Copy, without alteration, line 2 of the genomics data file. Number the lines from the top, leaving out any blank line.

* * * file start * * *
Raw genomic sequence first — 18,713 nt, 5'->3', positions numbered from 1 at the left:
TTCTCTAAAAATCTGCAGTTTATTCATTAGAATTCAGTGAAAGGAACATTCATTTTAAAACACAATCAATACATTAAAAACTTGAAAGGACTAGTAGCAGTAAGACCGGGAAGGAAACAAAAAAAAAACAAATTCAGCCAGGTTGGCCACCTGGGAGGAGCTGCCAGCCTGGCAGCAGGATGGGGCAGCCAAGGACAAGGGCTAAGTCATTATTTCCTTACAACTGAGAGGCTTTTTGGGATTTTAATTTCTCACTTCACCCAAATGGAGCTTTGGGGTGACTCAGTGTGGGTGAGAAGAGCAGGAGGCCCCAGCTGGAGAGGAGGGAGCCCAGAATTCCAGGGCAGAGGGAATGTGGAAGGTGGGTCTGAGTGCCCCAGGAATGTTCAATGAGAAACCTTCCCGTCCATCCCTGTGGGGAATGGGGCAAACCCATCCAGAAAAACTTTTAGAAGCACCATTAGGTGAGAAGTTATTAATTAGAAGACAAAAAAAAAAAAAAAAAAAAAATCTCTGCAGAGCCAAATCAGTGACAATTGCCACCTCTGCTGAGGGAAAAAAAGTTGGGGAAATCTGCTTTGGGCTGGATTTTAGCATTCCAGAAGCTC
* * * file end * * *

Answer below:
TTCTCTAAAAATCTGCAGTTTATTCATTAGAATTCAGTGAAAGGAACATTCATTTTAAAACACAATCAATACATTAAAAACTTGAAAGGACTAGTAGCAGTAAGACCGGGAAGGAAACAAAAAAAAAACAAATTCAGCCAGGTTGGCCACCTGGGAGGAGCTGCCAGCCTGGCAGCAGGATGGGGCAGCCAAGGACAAGGGCTAAGTCATTATTTCCTTACAACTGAGAGGCTTTTTGGGATTTTAATTTCTCACTTCACCCAAATGGAGCTTTGGGGTGACTCAGTGTGGGTGAGAAGAGCAGGAGGCCCCAGCTGGAGAGGAGGGAGCCCAGAATTCCAGGGCAGAGGGAATGTGGAAGGTGGGTCTGAGTGCCCCAGGAATGTTCAATGAGAAACCTTCCCGTCCATCCCTGTGGGGAATGGGGCAAACCCATCCAGAAAAACTTTTAGAAGCACCATTAGGTGAGAAGTTATTAATTAGAAGACAAAAAAAAAAAAAAAAAAAAAATCTCTGCAGAGCCAAATCAGTGACAATTGCCACCTCTGCTGAGGGAAAAAAAGTTGGGGAAATCTGCTTTGGGCTGGATTTTAGCATTCCAGAAGCTC